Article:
As human beings, we focus on our progress as a species in terms of accomplishment placing ultimate value in the evolution of the things we create.
We’ve lost sight of collaboration with nature and affix no merit to the evolution of our emotions.
Were one to dwindle things down to an incredibly basic level, it could be said that we have 5 core emotions: fear, joy, sadness, disgust, and anger.
You may recall a Disney movie that personified these…
But I digress.
However, our emotional experience is far vaster.
Emotions are anything but basic and as the world around us changes, I believe it can only be expected that our emotions would too.
An emotion is a natural state of mind or instinctive feeling.
We all have them. Our emotions are every bit as unique as we are.
And that is where things get muddled.
Your joy will never be my joy because we all feel our emotions differently with varying intensity. And in that varied intensity a new (and different) emotion is established.
And we rarely feel one emotion at a time, so now we can approach combining emotions. Often an event will evoke multiple emotions at once. By experiencing these emotions simultaneously, we establish another new emotion.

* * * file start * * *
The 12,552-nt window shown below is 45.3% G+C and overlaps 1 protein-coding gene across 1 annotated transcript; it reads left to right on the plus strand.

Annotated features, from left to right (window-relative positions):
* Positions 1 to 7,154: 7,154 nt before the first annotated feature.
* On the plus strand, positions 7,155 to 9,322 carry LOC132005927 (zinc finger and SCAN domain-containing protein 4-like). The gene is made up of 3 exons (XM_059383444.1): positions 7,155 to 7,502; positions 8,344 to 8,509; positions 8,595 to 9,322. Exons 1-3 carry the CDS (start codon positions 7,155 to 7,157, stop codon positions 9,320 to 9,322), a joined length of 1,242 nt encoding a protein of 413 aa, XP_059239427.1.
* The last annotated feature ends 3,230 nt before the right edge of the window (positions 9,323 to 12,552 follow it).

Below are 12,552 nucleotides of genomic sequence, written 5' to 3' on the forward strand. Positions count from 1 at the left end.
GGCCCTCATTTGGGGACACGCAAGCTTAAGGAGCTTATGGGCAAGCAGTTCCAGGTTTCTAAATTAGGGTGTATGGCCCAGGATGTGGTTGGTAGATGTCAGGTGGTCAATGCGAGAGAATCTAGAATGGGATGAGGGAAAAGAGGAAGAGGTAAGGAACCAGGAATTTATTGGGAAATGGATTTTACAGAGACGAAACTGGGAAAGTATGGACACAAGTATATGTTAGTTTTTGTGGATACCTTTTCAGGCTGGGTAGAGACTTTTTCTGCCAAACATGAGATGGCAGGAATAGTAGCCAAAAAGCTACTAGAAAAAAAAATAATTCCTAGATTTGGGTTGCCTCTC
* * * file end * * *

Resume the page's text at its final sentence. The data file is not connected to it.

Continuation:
Then comes the mixing of emotions and their varying intensities.
Sometimes you can feel a lot of one emotion and a little of another to establish something new. But should you flip the ratio, you establish yet another new emotion.
When my son was little, I think about 3 or 4 years old, he came to me and said:
“Mommy I feel scared and happy about tomorrow.”
I can’t quite recall what it was happening tomorrow, but I do know that we concluded he felt nervous and excited: two emotions that commonly go together. So, I said:
“It’s called nerve-cited – when you’re a little bit nervous and little bit excited too!”
And it has stuck.
For over a decade nerve-cited has been a recognized emotion in our home.
We have such an outward perspective as human beings. We fixate on the evolution of our physicality and what that can achieve.
Seldom do we even acknowledge what we feel. Instead, emotions are cast to the ground and buried deep, receiving no mention.
But if we were prompted to explore, to expand our emotional experience, I think we could be differently inspired.
Experience matters, it counts.
If we allow it to.